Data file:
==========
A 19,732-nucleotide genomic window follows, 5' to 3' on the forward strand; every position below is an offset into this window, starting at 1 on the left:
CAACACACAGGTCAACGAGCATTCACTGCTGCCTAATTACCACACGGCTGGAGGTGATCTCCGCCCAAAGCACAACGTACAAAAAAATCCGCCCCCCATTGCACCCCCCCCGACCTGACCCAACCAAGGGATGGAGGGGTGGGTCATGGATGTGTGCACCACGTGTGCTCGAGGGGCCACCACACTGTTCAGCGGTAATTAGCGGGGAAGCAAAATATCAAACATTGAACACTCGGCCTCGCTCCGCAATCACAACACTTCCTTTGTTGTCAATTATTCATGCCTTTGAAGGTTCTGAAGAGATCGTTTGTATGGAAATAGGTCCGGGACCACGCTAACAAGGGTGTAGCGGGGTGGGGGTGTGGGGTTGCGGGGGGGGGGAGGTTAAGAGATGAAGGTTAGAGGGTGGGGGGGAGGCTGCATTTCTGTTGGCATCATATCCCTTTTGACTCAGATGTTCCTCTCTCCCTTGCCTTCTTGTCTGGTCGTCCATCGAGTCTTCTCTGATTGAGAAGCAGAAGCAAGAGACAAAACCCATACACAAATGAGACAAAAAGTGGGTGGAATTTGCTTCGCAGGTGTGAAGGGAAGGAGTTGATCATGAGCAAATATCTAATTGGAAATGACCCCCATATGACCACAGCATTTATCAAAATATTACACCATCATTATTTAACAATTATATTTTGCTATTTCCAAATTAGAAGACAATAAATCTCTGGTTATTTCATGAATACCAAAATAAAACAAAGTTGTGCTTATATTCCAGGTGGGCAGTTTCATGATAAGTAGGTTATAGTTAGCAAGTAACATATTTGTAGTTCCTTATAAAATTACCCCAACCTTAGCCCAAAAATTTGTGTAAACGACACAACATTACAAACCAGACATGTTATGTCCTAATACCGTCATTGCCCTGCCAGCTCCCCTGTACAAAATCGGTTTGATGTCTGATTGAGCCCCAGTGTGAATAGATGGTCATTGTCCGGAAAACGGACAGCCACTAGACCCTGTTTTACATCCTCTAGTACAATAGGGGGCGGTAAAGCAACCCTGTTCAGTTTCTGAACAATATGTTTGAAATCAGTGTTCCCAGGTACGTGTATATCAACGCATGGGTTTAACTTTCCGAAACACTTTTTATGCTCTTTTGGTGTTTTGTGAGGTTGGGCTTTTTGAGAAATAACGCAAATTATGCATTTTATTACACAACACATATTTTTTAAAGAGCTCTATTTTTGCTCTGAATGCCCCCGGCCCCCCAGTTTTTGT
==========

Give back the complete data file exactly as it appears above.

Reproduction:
A 19,732-nucleotide genomic window follows, 5' to 3' on the forward strand; every position below is an offset into this window, starting at 1 on the left:
CAACACACAGGTCAACGAGCATTCACTGCTGCCTAATTACCACACGGCTGGAGGTGATCTCCGCCCAAAGCACAACGTACAAAAAAATCCGCCCCCCATTGCACCCCCCCCGACCTGACCCAACCAAGGGATGGAGGGGTGGGTCATGGATGTGTGCACCACGTGTGCTCGAGGGGCCACCACACTGTTCAGCGGTAATTAGCGGGGAAGCAAAATATCAAACATTGAACACTCGGCCTCGCTCCGCAATCACAACACTTCCTTTGTTGTCAATTATTCATGCCTTTGAAGGTTCTGAAGAGATCGTTTGTATGGAAATAGGTCCGGGACCACGCTAACAAGGGTGTAGCGGGGTGGGGGTGTGGGGTTGCGGGGGGGGGGAGGTTAAGAGATGAAGGTTAGAGGGTGGGGGGGAGGCTGCATTTCTGTTGGCATCATATCCCTTTTGACTCAGATGTTCCTCTCTCCCTTGCCTTCTTGTCTGGTCGTCCATCGAGTCTTCTCTGATTGAGAAGCAGAAGCAAGAGACAAAACCCATACACAAATGAGACAAAAAGTGGGTGGAATTTGCTTCGCAGGTGTGAAGGGAAGGAGTTGATCATGAGCAAATATCTAATTGGAAATGACCCCCATATGACCACAGCATTTATCAAAATATTACACCATCATTATTTAACAATTATATTTTGCTATTTCCAAATTAGAAGACAATAAATCTCTGGTTATTTCATGAATACCAAAATAAAACAAAGTTGTGCTTATATTCCAGGTGGGCAGTTTCATGATAAGTAGGTTATAGTTAGCAAGTAACATATTTGTAGTTCCTTATAAAATTACCCCAACCTTAGCCCAAAAATTTGTGTAAACGACACAACATTACAAACCAGACATGTTATGTCCTAATACCGTCATTGCCCTGCCAGCTCCCCTGTACAAAATCGGTTTGATGTCTGATTGAGCCCCAGTGTGAATAGATGGTCATTGTCCGGAAAACGGACAGCCACTAGACCCTGTTTTACATCCTCTAGTACAATAGGGGGCGGTAAAGCAACCCTGTTCAGTTTCTGAACAATATGTTTGAAATCAGTGTTCCCAGGTACGTGTATATCAACGCATGGGTTTAACTTTCCGAAACACTTTTTATGCTCTTTTGGTGTTTTGTGAGGTTGGGCTTTTTGAGAAATAACGCAAATTATGCATTTTATTACACAACACATATTTTTTAAAGAGCTCTATTTTTGCTCTGAATGCCCCCGGCCCCCCAGTTTTTGT